PrEP Access and Coverage Act
On Dec. 1, 2021, Rep. Adam Schiff (D-Calif.) introduced the PrEP Access and Coverage Act. The bill is aimed at increasing access to pre-exposure prophylaxis (PrEP) in order to reduce HIV transmission and would, among other things, require all public and private insurance plans to cover the costs of HIV prevention pills and related services, with no patient out-of-pocket costs. Payers with more than three-fourths of Medicare lives and almost two-thirds of commercial lives said they already are compliant with the act. Among those that are apprehensive about the proposed mandate for no cost sharing, the top concerns were financial and operational issues.
Message: “Discussion and update regarding the status of Gilead’s lenacapavir as a treatment option in the management of HIV infection. Lenacapavir is a first-in-class/novel long-acting HIV-1 capsid inhibitor targeted for patients with multidrug-resistant HIV and heavily treated individuals and dosing subcutaneously twice yearly. The drug can be used in combination with other antiretroviral agents. Clinical efficacy studies as demonstrated in the CAPELLA Phase II and III trials demonstrated improvement in CD4 counts in patients that have tried/failed other agents due to multidrug resistance. The drug is currently classified as investigational and under review by the FDA. Additional information will be forthcoming and published as available.”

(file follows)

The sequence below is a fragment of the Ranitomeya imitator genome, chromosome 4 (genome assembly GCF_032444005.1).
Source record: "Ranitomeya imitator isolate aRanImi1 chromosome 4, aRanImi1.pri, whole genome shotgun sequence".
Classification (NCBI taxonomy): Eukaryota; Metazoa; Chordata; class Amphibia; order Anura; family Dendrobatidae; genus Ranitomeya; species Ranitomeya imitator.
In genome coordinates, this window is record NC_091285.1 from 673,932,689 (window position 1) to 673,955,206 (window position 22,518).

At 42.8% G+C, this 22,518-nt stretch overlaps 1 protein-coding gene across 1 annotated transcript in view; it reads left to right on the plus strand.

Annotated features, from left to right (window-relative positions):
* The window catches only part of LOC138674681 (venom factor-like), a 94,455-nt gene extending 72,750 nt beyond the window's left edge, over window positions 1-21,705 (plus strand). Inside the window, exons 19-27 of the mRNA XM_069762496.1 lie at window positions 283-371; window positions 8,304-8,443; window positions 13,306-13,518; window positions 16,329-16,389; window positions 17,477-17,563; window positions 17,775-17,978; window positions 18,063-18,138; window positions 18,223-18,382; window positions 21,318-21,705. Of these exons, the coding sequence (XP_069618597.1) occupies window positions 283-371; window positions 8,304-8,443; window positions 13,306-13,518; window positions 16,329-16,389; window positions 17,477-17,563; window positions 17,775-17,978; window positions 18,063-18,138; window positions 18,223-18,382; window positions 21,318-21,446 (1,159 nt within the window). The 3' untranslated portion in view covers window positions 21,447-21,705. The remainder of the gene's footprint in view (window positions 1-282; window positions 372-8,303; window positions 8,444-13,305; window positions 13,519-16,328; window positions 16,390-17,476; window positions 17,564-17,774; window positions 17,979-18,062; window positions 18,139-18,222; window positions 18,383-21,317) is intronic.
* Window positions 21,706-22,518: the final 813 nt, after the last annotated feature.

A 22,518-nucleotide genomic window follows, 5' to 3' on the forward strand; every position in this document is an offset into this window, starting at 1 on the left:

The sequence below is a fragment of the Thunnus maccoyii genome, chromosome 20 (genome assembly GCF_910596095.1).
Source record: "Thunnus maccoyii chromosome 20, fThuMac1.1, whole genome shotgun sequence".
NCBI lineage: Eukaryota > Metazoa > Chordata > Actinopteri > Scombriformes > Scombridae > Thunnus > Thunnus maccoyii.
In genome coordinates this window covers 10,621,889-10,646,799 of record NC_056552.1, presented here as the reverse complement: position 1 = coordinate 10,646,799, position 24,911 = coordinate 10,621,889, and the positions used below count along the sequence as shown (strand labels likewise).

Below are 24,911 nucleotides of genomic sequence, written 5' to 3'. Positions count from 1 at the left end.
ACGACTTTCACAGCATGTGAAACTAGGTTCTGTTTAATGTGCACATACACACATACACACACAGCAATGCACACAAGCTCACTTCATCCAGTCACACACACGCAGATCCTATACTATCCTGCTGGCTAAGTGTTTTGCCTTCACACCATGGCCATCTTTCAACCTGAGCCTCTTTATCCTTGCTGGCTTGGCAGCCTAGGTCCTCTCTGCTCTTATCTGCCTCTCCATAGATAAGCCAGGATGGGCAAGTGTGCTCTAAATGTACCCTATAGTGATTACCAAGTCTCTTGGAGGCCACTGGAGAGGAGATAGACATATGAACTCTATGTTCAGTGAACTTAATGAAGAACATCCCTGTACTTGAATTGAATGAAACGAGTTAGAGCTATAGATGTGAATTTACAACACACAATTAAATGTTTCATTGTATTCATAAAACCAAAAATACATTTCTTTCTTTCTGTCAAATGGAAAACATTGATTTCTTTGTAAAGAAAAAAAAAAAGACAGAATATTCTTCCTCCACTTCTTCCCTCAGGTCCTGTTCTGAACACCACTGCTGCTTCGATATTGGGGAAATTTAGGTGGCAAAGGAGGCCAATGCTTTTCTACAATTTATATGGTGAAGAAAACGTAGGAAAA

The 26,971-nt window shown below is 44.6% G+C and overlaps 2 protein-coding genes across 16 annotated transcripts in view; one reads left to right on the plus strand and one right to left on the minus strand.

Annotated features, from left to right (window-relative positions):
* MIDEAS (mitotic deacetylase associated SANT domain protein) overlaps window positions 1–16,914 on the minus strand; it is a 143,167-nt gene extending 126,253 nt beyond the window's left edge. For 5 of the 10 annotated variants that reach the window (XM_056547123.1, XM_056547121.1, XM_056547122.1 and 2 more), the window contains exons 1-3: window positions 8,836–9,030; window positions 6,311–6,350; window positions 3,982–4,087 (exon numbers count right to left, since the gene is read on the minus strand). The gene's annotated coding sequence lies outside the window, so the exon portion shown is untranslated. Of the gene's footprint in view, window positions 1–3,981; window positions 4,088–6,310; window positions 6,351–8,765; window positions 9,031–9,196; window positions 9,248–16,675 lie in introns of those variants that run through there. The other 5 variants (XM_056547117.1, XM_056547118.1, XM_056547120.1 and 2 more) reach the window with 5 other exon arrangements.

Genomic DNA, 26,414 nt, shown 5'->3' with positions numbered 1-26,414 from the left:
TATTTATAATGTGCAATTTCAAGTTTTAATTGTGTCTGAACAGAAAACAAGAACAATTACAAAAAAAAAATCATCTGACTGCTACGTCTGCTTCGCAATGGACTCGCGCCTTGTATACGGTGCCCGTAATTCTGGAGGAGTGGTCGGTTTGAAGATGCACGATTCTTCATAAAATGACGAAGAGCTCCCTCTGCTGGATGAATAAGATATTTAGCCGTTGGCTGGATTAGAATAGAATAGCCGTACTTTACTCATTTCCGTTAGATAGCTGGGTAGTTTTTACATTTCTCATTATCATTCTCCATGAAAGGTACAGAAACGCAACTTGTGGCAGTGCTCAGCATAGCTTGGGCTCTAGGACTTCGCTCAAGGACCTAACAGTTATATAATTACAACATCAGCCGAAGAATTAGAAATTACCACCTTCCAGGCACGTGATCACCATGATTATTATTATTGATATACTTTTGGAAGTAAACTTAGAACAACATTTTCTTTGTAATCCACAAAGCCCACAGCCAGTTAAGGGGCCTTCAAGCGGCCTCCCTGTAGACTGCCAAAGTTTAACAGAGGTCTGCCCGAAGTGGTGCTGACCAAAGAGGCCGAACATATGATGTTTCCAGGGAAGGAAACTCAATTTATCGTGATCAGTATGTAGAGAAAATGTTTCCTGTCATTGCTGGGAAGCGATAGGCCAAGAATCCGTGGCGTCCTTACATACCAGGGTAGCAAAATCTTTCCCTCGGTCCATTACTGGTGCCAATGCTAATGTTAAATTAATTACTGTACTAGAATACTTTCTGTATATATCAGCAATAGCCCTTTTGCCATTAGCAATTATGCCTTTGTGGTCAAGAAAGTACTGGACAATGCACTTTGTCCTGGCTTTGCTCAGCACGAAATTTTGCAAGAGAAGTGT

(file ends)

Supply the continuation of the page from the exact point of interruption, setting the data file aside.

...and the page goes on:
Payer Thoughts: “Overall, lenacapavir provides for not only improved efficacy and compliance due to the twice-yearly dosing, but an option in addressing an unmet need in patients that have experienced multidrug resistance.”
SCAN Aims to Serve Aging LGBTQ+ Population With Affirm Product
Long Beach, Calif.-based SCAN Health Plan is gaining attention for launching a novel product specifically geared toward LGBTQ+ older adults. Company executives tell AIS Health, a division of MMIT, that the nonprofit insurer spent more than a year carefully shaping the product to ensure that it would meet the needs of the LGBTQ+ community, and it will continue to tweak the product as it gathers feedback from enrollees. Layered on top of the same benefits available through other SCAN plans, SCAN Affirm features care navigation services provided by Included Health; lower copayments on specialty tier drugs including HIV treatments and gender-affirming hormone treatment; and $0 copays for PrEP and HIV testing.
Federal Judge Strikes Down ACA’s Coverage Mandate for PrEP Drugs
A federal judge on Sept. 7, 2022, ruled that the Affordable Care Act’s requirement that individual and group health plans must cover pre-exposure prophylaxis (PrEP) medications to prevent HIV violates the religious freedom of objecting employers. The ruling is not likely the final salvo in a case that challenged the ACA’s entire preventive service coverage mandate, but it did spark outcry from one advocacy group representing HIV-positive patients.